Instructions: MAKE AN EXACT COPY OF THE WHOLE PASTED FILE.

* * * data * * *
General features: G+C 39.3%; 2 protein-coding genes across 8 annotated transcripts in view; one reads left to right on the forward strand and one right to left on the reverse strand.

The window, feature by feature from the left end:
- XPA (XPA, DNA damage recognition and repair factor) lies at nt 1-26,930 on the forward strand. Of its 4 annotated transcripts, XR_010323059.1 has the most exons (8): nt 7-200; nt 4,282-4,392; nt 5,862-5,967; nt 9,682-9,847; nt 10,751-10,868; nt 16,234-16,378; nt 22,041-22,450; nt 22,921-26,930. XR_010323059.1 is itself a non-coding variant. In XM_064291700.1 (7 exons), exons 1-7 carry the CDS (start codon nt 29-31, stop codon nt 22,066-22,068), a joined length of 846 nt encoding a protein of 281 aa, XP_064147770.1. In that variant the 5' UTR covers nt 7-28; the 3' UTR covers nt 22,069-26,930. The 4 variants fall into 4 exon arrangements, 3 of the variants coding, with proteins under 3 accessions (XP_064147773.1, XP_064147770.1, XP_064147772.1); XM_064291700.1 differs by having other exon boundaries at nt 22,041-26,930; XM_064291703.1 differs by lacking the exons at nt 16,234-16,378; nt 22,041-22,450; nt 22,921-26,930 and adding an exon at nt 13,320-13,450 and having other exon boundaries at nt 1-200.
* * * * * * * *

General features: G+C 39.3%; 2 protein-coding genes across 8 annotated transcripts in view; one reads left to right on the forward strand and one right to left on the reverse strand.

The window, feature by feature from the left end:
- XPA (XPA, DNA damage recognition and repair factor) lies at nt 1-26,930 on the forward strand. Of its 4 annotated transcripts, XR_010323059.1 has the most exons (8): nt 7-200; nt 4,282-4,392; nt 5,862-5,967; nt 9,682-9,847; nt 10,751-10,868; nt 16,234-16,378; nt 22,041-22,450; nt 22,921-26,930. XR_010323059.1 is itself a non-coding variant. In XM_064291700.1 (7 exons), exons 1-7 carry the CDS (start codon nt 29-31, stop codon nt 22,066-22,068), a joined length of 846 nt encoding a protein of 281 aa, XP_064147770.1. In that variant the 5' UTR covers nt 7-28; the 3' UTR covers nt 22,069-26,930. The 4 variants fall into 4 exon arrangements, 3 of the variants coding, with proteins under 3 accessions (XP_064147773.1, XP_064147770.1, XP_064147772.1); XM_064291700.1 differs by having other exon boundaries at nt 22,041-26,930; XM_064291703.1 differs by lacking the exons at nt 16,234-16,378; nt 22,041-22,450; nt 22,921-26,930 and adding an exon at nt 13,320-13,450 and having other exon boundaries at nt 1-200.